• If the contingency fee does not provide for the departure of the partner, try to make arrangements with the client and the new lawyer.
  • If arrangements cannot be made, quantum meruit arguments will have to be made.
  • For files not billed on a time or contingency basis, an agreement must be reached on the division of the work-in-progress up to the time of the partner's departure and the work-in-progress thereafter.
  • Note any outstanding accounts and accounts receivable generated by the departure of the partner. These outstanding accounts will necessarily be collected over a period of time - consider how these will be collected, by whom, what records will be kept and by whom, who has access to the records and how the proceeds, less costs of collections, are to be distributed.

Miscellaneous

  • For each active file being transferred to another lawyer, the departing partner must prepare a detailed memo on the nature of the file and the work that remains to be done on it, prominently noting upcoming activity and deadlines.
  • If imminent deadlines or other crucial matters are coming up, discuss how to proceed with the client and the lawyer who will be assuming the file. Where appropriate, obtain continuances, extensions, or motions to substitute counsel and notify client and opposing counsel.
  • Legal Aid (Judicare) cases are not transferrable. If the departing partner is the lawyer handling the Judicare case and the lawyer is not taking the case with him or her, contact legal aid, which will make a new referral.
  • Change letterhead, business cards, and signs, if necessary.
  • Mediate or arbitrate any issues that cannot be resolved. It is best to keep disagreements within the confines of the law firm if at all possible.

Unfriendly Partner Departures

Cool Heads Must Prevail: It behooves the partners of the firm to keep cool heads and to act ethically and graciously when a member is departing and to keep any disagreements within the confines of the law firm. This type of behavior minimizes the problems and quickly ends controversy. 
Grabbing clients and leaving: Don't do it! Neither the firm nor the partner has a "right" to a client. The decision is the client's.

Notification of Clients:While the firm should inform departing partner's clients of the imminent departure in writing and explain that the clients have the right to choose which lawyers will continue with their cases, it is possible that the firm will refuse to do so. This leaves the departing partner in a ticklish situation. The departing partner must decide whether or not to contact the clients he or she represented in his or her old firm. Rule 1.16 provides that a partner must act to protect his or her client's interests, including giving notice when leaving a firm. 

Furthermore, Rules 7.2 and 7.3 allow a partner to directly solicit business from his or her current and former clients. However, Rule 4.2 prohibits communication with a party the partner knows to be represented by another lawyer, who technically could include clients of the former firm, and Rule 7.3 prevents the attorney from soliciting clients with which the partner did not have a prior professional relationship. The ABA has said that working on a legal matter with a client in conjunction with other firm attorneys, entailing little or no direct contact with the client is insufficient to meet the standards of Rule 7.3. See ABA, Formal Opinion 99-414 (1999). Improper notice may result in a disciplinary action under Rule 8.4 against the partner. As a word of caution, to avoid causes of action sounding in other areas of law, a departing partner must be careful to limit the notice to his or her clients to mere notification of the partner’s departure and the ability of the client to either remain with the firm or leave with the partner. See Graubard Mollen v. Moskovitz, 86 N.Y.2d 112, 653 N.E.2d 1179 (1995) (where the court approved of the notification to former clients that informed the client of the attorney's withdrawal and told the client of their right to choice of counsel). Compare Siegel v. Arter & Hadden, 85 Ohio St. 3d 171, 707 N.E.2d 853 (Ohio. Sup. Ct. 1999) (showing the attorney's conduct in giving notice may result in unfair competition and trade secret counts), Pa. Bar Ass'n Comm. on Legal Ethics and Prof. Resp. Joint Op. No. 99-100 (advising that an attorney's conduct in giving notice may result in a breach of fiduciary duty and tortuous interference with the former firm's relationship with their clients).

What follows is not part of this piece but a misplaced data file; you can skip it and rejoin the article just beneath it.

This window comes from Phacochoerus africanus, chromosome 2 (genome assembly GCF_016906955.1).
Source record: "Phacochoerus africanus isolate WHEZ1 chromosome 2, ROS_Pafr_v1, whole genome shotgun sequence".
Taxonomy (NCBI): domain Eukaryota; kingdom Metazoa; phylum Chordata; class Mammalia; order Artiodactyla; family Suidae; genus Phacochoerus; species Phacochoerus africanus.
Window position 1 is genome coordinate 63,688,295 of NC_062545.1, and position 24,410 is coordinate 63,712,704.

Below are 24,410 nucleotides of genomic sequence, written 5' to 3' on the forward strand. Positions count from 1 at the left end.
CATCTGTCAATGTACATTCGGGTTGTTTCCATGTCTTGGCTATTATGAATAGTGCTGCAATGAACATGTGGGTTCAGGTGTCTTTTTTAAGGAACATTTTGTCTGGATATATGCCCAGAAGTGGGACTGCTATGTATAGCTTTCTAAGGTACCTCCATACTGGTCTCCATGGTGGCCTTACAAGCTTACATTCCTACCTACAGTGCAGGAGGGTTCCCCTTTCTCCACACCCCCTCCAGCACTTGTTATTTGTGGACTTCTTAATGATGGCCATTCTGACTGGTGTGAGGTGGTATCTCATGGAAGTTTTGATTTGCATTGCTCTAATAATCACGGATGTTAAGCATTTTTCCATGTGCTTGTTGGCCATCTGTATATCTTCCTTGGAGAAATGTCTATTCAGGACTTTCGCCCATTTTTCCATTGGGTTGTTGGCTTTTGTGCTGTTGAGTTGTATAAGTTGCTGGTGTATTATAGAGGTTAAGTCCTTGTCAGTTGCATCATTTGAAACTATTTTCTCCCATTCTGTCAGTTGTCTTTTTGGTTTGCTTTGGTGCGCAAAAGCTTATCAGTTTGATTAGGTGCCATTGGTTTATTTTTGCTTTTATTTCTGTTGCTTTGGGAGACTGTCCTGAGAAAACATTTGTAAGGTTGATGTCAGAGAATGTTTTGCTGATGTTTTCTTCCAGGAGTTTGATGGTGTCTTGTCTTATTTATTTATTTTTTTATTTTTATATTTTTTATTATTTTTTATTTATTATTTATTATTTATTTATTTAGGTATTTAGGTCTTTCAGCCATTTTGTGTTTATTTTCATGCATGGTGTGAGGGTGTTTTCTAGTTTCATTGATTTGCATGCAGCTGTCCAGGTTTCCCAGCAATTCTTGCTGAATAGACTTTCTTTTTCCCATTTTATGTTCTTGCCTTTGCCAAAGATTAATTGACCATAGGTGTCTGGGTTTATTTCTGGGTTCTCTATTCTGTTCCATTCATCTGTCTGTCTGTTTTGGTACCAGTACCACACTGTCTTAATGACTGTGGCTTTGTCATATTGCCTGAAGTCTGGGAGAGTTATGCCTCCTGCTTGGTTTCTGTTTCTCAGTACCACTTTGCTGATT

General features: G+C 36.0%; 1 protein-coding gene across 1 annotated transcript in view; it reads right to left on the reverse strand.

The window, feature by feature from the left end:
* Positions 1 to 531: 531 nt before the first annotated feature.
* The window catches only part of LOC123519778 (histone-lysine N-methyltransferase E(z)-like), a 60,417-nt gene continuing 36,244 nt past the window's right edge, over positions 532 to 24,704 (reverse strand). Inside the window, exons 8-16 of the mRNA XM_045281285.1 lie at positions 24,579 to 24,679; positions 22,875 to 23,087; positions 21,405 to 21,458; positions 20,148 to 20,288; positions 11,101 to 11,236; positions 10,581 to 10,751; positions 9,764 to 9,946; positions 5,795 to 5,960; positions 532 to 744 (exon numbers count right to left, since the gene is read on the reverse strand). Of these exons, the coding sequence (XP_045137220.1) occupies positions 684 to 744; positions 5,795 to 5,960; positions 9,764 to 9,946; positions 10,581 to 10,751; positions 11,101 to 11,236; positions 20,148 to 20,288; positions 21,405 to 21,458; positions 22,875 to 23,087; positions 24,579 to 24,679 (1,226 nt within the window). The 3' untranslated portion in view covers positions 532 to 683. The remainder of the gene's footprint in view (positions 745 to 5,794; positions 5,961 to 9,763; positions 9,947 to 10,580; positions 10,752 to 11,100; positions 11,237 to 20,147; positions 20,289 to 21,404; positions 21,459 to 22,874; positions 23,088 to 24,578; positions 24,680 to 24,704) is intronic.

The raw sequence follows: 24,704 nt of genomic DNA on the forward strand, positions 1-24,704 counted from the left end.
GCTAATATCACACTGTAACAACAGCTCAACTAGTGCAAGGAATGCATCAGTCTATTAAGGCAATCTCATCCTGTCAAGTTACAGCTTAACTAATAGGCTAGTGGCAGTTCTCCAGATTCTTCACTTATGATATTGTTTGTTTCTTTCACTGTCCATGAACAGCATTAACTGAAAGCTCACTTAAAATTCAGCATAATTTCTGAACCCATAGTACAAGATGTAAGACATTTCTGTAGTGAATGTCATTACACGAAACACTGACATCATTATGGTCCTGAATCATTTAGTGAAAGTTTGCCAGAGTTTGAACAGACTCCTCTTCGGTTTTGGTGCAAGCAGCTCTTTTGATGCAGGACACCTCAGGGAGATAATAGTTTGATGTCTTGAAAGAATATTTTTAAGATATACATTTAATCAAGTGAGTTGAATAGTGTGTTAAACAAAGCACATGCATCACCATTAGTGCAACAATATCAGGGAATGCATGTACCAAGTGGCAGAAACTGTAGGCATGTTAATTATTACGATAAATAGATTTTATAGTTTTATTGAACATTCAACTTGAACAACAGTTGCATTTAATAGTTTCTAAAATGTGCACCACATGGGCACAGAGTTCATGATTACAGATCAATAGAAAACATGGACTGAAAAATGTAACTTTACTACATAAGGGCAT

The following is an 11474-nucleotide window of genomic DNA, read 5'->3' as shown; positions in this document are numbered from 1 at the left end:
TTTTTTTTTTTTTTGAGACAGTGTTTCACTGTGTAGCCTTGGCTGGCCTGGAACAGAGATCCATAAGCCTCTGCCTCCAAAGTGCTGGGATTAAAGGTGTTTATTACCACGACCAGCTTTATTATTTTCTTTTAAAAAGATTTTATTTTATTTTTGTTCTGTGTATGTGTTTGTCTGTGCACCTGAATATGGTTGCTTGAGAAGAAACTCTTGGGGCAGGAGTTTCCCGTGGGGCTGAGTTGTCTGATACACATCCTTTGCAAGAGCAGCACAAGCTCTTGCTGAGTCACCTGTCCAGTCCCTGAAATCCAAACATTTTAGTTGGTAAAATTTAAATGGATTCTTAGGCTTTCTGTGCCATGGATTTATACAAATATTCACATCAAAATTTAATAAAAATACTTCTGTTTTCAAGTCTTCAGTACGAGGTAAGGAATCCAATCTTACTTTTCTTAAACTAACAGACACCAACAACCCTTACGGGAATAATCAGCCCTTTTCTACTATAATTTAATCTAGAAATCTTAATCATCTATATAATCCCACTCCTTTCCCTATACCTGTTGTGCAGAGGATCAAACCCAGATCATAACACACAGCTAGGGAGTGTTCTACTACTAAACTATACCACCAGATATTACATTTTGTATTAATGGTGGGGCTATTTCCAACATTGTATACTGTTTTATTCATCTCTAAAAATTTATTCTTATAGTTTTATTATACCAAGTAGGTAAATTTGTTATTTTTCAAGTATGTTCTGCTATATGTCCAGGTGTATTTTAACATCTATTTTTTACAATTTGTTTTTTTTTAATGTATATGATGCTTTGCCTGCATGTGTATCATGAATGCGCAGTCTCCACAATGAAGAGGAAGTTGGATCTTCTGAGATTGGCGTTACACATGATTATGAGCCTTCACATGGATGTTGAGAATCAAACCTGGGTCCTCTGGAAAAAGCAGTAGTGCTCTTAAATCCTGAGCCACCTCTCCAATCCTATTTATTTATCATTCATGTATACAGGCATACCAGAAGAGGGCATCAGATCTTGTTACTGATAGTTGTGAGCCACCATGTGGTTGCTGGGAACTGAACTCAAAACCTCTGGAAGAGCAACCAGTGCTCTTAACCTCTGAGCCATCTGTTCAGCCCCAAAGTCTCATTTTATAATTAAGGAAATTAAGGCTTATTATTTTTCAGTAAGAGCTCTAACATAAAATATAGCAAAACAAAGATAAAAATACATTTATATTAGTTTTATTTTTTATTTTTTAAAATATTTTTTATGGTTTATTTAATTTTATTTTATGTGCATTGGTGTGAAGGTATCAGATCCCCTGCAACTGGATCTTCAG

Mediation or Arbitration: If the firm and departing lawyer cannot agree on the which files the departing lawyer is taking or the fee arrangements regarding the files the departing lawyer is taking with him or her, the parties should consider mediation or arbitration.

ECONOMICS:
Methods for Settling Economic Affairs: There are two general methods for settling the partner's economic affairs.